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The Amazing Spider-Man 2

May 2, 2014

The hardest thing for me about watching The Amazing Spider-Man 2 was that I spent the preceding fifteen hours before watching it trying my damnedest to remember what the hell happened in The Amazing Spider-Man.

That isn’t to say that Marc Webb’s first entry into the rebooted franchise was bad, it just was well… one of dozens of Peter Parker origin stories I’ve seen in just a little over two decades of life. I really couldn’t remember much beyond a few scenes and that they finally did Doc Connors but it doesn’t matter because this movie ends up standing on its own fairly well. There are a couple of plot points that you probably should remember but they both get reintroduced early on in the film so even if your memory is hazy you won’t have much trouble enjoying the sequel.

After a brief introductory sequence involving Peter’s parents to hint at the plot, we get thrown right back into the action as we watch Spider-Man stop a robbery of an Oscorp truck that is carrying plutonium. A scene which reminds us that the greatest thing about comics has always been the way major corporations can ignore laws concerning hazardous materials. Of course, because Spider-Man’s heroics are always interfering with his personal life we realize that he is stopping this robbery at the exact same time his high school graduation is going on. This sequence perfectly captures everything you need to know about Spider-Man and on top of that it is beautifully shot and scripted.

The movie then proceeds to introduce us to the various intersecting plot points that inevitably will bring us to a phenomenal third act. Max Dillon (Jamie Foxx) is saved by Spider-Man in the opening sequence, and the hero’s few friendly words cause the Oscorp electrical engineer to develop a psychotic fixation on him. Max is ignored, belittled, and largely invisible to his colleagues which results in an accident turning him into the angry villain Electro. Meanwhile Norman Osborne, the founder of Oscorp, passes away and his largely ignored son Harry (Dane DeHaan) inherits the company just as he learns his father’s horrific disease is genetic. Harry, who we learn is a childhood friend of Peter’s, starts doing his best to cure himself using Oscorp research only to realize that Spider-Man may very well be the key to his salvation. Finally, as Gwen (Emma Stone) and Peter (Andrew Garfield) go off to college, their relationship continues to grow more messy and complicated because they’re both uncertain of where they’re going in life and Peter fears he’s putting her in danger.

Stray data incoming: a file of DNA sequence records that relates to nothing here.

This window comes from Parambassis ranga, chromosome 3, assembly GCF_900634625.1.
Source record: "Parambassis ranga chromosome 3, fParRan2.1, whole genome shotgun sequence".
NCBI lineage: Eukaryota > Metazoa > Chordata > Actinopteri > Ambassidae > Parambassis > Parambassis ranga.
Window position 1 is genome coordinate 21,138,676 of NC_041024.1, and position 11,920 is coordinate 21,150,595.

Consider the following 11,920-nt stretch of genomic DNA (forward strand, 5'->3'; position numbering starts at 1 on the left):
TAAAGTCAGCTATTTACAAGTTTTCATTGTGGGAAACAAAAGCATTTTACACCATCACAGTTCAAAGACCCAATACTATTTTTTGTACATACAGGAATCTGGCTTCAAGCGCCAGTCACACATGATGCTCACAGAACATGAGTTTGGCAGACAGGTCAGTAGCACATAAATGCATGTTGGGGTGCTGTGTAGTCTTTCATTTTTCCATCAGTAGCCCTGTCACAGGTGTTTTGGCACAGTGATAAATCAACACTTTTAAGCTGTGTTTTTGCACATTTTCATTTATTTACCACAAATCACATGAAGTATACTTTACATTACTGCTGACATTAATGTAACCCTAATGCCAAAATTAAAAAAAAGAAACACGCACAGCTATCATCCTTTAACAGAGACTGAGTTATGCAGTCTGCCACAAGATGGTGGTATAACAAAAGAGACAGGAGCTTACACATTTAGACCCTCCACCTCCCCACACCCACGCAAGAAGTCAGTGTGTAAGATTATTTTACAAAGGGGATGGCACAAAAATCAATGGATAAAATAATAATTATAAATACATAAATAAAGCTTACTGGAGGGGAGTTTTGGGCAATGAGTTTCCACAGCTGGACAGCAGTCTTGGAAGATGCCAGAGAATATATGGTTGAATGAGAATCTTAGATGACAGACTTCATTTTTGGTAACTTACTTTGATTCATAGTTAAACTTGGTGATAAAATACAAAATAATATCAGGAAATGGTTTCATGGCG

If you can make sense of that paragraph you can understand why I consider the movie a bit jumbled. The plot is very ambitious and jumps around from character to character and while this causes it to drag in places, they actually manage to keep us grounded in the emotional core at the center of each plot. I was very surprised by how satisfied I felt when the movie ended because somewhere in the middle I started to fear they had bit off more than they could chew. However, between the script, the direction, and the performances, the people behind this movie came together to make something that was really great.

This movie pleases me in a lot of ways. Spider-Man despite his forays into some very whacky fantastical story lines has always been, in my mind at least, a science fiction character and I think the crew behind the Amazing Spider-Man feels the same way. The world these characters inhabit is very similar to our own but is clearly further along in fields like chemistry, physics, computer science, and obviously genetics. You’ll see little dashes of believable advancements and of course a giant robotic rhino which is slightly less believable. Still, this is a world where science matters and obviously they want people of all ages to be thinking about their own scientific education, which I think is just grand.

As I said the direction is fantastic, and I know that they put a lot of effort into creating practical effects. I know, from an electrician who worked on the film, that they actually recreated Times Square for an awesome fight sequence and it’s jaw dropping to watch it knowing that its being shot on a massive set. The performances are great as well, Andrew Garfield and Emma Stone obviously have real chemistry on set but the real show stealer is Jamie Foxx. He completely sells his character from when he first bumbles onto the screen to his final fight at the end.

The two things I would be completely remiss in not talking about are the soundtrack and the costumes. This film has the first theme that really makes Spider-Man seem heroic, and on top of that it blends pop music with some more traditional bombastic superhero stuff that complements the film astoundingly. I always feel a little weird mentioning costumes but everyone in the movie looks great, particularly Emma Watson and Dane DeHaan. All of the outfits match the characters and say more about them with just a few quick visual cues (Jamie Foxx’s briefcase is a great example) than any amount of dialogue or exposition ever could.

Overall, I would definitely rank the Amazing Spider-Man 2 as better than its predecessor, which seems to be a trend when Spidey is on the big screen. It definitely has its problems in plot and pacing but the ending is satisfying enough that it’s very easy to forgive. Let’s just hope that the third installment doesn’t also follow in the footsteps of the previous trilogy or else we will end up with another reboot come 2023. No matter what though, this is a movie that is worth the trip to the theater.

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From → Movies

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